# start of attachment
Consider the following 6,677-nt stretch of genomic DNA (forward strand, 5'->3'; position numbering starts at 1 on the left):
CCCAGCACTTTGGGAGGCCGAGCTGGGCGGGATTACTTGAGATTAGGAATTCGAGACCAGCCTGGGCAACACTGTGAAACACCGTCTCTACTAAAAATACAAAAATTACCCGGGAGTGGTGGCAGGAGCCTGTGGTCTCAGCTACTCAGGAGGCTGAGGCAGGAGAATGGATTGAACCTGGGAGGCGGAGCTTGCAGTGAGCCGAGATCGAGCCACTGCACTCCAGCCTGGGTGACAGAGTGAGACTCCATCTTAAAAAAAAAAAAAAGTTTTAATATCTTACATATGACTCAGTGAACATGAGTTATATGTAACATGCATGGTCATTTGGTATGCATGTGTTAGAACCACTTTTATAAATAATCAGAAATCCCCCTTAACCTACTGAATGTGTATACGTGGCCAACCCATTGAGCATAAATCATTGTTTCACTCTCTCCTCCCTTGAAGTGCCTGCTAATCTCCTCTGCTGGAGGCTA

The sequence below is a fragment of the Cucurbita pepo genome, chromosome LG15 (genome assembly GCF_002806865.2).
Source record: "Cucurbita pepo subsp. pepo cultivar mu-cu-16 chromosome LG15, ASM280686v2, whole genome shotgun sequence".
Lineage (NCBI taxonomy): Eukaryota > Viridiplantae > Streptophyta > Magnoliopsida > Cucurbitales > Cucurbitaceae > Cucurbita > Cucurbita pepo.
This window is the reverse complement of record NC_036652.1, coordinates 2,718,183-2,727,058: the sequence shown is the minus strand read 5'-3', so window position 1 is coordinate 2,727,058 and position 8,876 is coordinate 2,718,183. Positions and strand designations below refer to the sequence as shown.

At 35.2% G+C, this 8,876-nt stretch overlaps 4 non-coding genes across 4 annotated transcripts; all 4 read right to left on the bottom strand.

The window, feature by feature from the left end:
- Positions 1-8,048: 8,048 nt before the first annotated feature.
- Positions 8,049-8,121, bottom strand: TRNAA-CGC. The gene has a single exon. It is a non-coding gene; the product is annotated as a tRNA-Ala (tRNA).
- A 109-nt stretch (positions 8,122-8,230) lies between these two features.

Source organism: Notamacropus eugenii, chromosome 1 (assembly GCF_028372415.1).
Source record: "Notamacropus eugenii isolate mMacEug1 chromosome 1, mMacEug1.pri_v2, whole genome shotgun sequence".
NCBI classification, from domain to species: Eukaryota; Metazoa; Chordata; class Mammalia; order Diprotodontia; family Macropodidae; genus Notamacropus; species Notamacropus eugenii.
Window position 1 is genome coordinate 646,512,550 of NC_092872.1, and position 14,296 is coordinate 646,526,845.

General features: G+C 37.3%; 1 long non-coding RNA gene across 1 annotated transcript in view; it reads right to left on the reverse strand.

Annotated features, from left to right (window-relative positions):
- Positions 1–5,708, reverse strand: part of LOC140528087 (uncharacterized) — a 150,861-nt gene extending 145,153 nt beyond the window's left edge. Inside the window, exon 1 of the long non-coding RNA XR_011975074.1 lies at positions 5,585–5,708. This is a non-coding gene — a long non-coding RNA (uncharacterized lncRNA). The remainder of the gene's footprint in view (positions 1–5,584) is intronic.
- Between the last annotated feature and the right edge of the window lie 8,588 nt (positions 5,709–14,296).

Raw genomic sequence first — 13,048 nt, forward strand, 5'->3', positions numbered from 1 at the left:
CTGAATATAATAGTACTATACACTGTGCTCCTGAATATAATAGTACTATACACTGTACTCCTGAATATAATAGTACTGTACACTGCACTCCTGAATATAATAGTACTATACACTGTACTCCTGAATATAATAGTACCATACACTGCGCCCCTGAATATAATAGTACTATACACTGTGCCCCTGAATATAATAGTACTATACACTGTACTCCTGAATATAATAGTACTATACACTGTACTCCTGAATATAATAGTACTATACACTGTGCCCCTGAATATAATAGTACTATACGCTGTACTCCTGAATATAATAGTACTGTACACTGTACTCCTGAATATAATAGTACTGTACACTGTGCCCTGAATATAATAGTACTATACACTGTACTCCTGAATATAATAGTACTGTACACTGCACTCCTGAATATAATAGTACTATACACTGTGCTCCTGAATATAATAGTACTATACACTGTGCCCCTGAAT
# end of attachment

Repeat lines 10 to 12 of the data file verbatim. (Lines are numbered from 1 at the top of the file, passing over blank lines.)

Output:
- Positions 8,049-8,121, bottom strand: TRNAA-CGC. The gene has a single exon. It is a non-coding gene; the product is annotated as a tRNA-Ala (tRNA).
- A 109-nt stretch (positions 8,122-8,230) lies between these two features.

Source organism: Notamacropus eugenii, chromosome 1 (assembly GCF_028372415.1).